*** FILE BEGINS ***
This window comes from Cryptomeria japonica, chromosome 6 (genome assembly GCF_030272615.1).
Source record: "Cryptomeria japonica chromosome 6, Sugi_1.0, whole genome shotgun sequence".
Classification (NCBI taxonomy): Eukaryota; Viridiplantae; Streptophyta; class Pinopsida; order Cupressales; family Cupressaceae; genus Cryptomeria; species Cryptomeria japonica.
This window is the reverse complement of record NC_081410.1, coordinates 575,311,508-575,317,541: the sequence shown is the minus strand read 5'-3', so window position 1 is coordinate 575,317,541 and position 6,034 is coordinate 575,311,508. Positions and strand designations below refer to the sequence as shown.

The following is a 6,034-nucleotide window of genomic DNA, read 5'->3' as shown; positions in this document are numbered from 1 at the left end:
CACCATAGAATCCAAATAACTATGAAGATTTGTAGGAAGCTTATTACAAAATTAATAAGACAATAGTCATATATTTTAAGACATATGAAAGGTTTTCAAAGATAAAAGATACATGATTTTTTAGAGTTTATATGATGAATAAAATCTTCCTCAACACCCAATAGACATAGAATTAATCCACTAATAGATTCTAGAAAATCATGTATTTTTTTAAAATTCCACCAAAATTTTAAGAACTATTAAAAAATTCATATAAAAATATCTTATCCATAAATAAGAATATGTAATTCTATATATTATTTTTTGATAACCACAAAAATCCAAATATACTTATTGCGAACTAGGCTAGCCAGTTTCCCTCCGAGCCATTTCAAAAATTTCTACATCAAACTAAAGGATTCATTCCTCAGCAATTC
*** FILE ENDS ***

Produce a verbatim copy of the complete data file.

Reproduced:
This window comes from Cryptomeria japonica, chromosome 6 (genome assembly GCF_030272615.1).
Source record: "Cryptomeria japonica chromosome 6, Sugi_1.0, whole genome shotgun sequence".
Classification (NCBI taxonomy): Eukaryota; Viridiplantae; Streptophyta; class Pinopsida; order Cupressales; family Cupressaceae; genus Cryptomeria; species Cryptomeria japonica.
This window is the reverse complement of record NC_081410.1, coordinates 575,311,508-575,317,541: the sequence shown is the minus strand read 5'-3', so window position 1 is coordinate 575,317,541 and position 6,034 is coordinate 575,311,508. Positions and strand designations below refer to the sequence as shown.

The following is a 6,034-nucleotide window of genomic DNA, read 5'->3' as shown; positions in this document are numbered from 1 at the left end:
CACCATAGAATCCAAATAACTATGAAGATTTGTAGGAAGCTTATTACAAAATTAATAAGACAATAGTCATATATTTTAAGACATATGAAAGGTTTTCAAAGATAAAAGATACATGATTTTTTAGAGTTTATATGATGAATAAAATCTTCCTCAACACCCAATAGACATAGAATTAATCCACTAATAGATTCTAGAAAATCATGTATTTTTTTAAAATTCCACCAAAATTTTAAGAACTATTAAAAAATTCATATAAAAATATCTTATCCATAAATAAGAATATGTAATTCTATATATTATTTTTTGATAACCACAAAAATCCAAATATACTTATTGCGAACTAGGCTAGCCAGTTTCCCTCCGAGCCATTTCAAAAATTTCTACATCAAACTAAAGGATTCATTCCTCAGCAATTC